History

Germany was one of the seven countries to take part in the very first Eurovision Song Contest in 1956. Apart from an absence in 1996, Germany has taken part in every single contest to date. They have won on two occasions, in 1982 when Nicole sang “Ein bisschen Frieden” and in 2010 when Lena sang “Satellite”. Last year, Jamie-Lee Kriewitz came last in the final with “Ghost”, landing Germany with its second consecutive last place.

Selection

The German broadcaster, ARD, used the format Unser Song 2017 to select this year’s German entry. New solo artists were invited to complete an online application or attend a live casting show. 2,493 singers were whittled down to just five for the national final. An in-studio panel were able to give comments on the performances, as well as international viewers through the Eurovision Vibes app, but the decision was solely done by public voting in Germany. The voting was conducted over four rounds. In the first round, the five candidates performed a cover song of their choice. The top three advanced to the next round. In the second round, the remaining contestants performed their version of “Wildfire”, one of the two candidate songs for Eurovision. The top two contestants advanced to round three. In the third round, the two remaining candidates performed their version of “Perfect Life”, the other candidate song. The public then picked their two favourite combinations of both artist and song. In the final round, Levina battled herself to determine which song she would sing in Kyiv.

Artist

Isabella Lueen, known professionally as Levina, was born on May 1st 1991 in Bonn in North Rhine-Westphalia but was brought up in Chemitz in Saxony. She won the Jugend Musiziert contest at the age of 9 and started writing songs at the age of 12. After finishing secondary school, she went over to London and obtained a bachelor’s degree from King’s College London. She now splits her time between Berlin and London, where she currently studies music management at the London College of Music. Her debut album “Unexpected” was released last week. Her entry for Kyiv, “Perfect Life”, was written and composed by Lindy Robbins, Dave Bassett and Lindsey Ray.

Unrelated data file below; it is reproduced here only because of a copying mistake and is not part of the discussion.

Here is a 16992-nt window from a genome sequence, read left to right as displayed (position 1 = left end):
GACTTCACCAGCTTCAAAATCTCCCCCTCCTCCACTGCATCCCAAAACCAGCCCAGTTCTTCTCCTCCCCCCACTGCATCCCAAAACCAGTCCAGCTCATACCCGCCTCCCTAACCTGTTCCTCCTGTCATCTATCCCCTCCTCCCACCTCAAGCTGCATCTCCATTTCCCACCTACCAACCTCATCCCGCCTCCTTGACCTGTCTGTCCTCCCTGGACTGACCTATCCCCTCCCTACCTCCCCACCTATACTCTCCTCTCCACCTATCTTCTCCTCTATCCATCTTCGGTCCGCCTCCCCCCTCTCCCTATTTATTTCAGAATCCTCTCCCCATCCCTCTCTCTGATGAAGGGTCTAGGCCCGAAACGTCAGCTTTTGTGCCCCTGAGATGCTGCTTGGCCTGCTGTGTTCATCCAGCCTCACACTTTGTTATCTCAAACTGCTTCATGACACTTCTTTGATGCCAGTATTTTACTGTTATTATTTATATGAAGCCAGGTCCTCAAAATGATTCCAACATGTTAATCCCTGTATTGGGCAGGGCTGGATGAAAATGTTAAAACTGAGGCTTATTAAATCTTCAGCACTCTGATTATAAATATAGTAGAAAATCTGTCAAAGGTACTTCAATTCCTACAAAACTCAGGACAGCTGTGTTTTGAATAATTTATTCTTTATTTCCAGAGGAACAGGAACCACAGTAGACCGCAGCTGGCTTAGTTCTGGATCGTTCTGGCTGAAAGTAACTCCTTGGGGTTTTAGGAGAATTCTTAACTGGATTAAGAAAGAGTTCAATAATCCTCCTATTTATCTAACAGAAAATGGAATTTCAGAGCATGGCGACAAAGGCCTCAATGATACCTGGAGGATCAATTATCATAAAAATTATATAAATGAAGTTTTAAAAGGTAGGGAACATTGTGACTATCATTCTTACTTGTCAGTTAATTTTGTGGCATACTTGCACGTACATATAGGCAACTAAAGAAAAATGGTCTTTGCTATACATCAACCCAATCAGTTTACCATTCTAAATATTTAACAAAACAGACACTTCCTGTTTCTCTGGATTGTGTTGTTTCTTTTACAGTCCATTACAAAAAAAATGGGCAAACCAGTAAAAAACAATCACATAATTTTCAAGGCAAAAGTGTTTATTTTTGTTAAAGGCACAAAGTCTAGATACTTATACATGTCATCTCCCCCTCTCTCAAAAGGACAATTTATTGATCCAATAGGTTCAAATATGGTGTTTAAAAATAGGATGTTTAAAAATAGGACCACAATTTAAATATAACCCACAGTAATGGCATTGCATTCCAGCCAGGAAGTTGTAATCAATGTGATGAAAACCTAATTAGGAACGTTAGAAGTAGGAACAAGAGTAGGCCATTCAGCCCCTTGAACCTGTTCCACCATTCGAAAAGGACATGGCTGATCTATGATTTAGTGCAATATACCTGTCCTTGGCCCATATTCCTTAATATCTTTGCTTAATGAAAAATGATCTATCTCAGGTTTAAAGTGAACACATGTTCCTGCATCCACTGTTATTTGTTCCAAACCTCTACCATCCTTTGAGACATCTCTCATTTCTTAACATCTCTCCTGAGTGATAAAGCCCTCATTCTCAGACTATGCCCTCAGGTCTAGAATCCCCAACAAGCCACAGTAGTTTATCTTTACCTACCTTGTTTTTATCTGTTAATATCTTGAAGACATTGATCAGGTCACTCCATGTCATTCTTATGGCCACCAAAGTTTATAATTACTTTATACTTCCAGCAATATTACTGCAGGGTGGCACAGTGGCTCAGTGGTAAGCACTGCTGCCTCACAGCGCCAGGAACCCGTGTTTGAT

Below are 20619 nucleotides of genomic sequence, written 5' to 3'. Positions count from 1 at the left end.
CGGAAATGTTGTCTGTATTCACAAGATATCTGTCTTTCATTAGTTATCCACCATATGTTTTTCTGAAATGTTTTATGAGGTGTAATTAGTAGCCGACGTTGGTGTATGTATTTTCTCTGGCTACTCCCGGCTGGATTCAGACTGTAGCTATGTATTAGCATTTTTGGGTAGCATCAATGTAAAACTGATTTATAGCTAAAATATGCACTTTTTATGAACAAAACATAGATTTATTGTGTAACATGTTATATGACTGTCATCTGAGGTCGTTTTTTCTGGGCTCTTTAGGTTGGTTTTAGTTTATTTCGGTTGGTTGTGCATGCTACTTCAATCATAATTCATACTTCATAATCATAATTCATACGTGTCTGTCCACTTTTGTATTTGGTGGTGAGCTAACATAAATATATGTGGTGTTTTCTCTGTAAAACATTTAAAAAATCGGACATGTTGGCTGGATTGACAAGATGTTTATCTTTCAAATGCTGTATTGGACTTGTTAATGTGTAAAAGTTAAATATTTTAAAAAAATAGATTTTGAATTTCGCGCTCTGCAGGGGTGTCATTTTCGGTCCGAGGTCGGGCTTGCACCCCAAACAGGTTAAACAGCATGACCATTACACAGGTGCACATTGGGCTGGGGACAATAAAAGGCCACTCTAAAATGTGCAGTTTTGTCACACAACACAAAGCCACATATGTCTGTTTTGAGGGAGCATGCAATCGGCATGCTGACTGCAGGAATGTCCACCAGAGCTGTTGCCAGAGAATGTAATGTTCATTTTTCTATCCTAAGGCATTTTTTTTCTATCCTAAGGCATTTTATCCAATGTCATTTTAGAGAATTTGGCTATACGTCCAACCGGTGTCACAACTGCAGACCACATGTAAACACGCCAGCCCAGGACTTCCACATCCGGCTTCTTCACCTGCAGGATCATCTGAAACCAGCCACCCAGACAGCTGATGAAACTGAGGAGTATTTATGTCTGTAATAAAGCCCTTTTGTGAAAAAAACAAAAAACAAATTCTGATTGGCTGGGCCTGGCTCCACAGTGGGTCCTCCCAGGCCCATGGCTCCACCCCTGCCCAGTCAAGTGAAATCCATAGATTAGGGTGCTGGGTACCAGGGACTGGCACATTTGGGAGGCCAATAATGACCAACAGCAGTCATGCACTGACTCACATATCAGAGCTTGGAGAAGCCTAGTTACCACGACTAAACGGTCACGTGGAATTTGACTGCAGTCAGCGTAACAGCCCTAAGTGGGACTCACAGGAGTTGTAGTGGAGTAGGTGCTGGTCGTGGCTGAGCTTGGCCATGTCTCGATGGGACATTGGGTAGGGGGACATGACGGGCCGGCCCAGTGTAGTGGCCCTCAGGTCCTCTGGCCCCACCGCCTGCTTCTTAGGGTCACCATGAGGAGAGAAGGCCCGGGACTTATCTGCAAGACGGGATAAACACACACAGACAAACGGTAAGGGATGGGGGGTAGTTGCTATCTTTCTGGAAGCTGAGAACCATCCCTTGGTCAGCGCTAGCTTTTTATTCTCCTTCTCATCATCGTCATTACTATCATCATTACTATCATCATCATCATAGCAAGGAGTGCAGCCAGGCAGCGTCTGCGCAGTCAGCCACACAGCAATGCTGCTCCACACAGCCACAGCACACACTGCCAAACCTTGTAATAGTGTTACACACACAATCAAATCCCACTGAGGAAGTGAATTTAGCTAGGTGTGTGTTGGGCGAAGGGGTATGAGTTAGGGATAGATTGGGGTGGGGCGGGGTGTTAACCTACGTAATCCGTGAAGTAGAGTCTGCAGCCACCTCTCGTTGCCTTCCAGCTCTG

Song Review

If this is Germany’s attempt at not finishing last again, I’m not holding out for much. The song is sweet and it does sound a lot like what you would normally hear on the radio today (most notably “Titanium” *cough cough*) but it’s very flat and there is no journey. Instead of going for something spectacular, Germany have opted to send something very safe and cookie-cutter. If they want to get out of the last-place rut they have been in for the past few years, they will have to do a lot better than this.

What Could Have Been

Germany’s selection this year was chaotic, for a lack of a better word. (Well, at least the winner is actually going to Eurovision!) We didn’t get to hear some of the versions of the candidate songs but of those we did hear, I think Levina’s rendition of “Wildfire” would have been a better choice for Germany. It has what “Perfect Life” lacks; feeling, a journey in the song and no allegations of plagiarism. It’s no winner but to me, it had a better chance of avoiding last place.

                          Viel Glück Deutschland!

Will Levina have a perfect time at Eurovision this year? Leave your comments below. Stay tuned tomorrow for another Eurovision preview!

(Sources: eurovision.tv, ARD, Wikipedia, YouTube)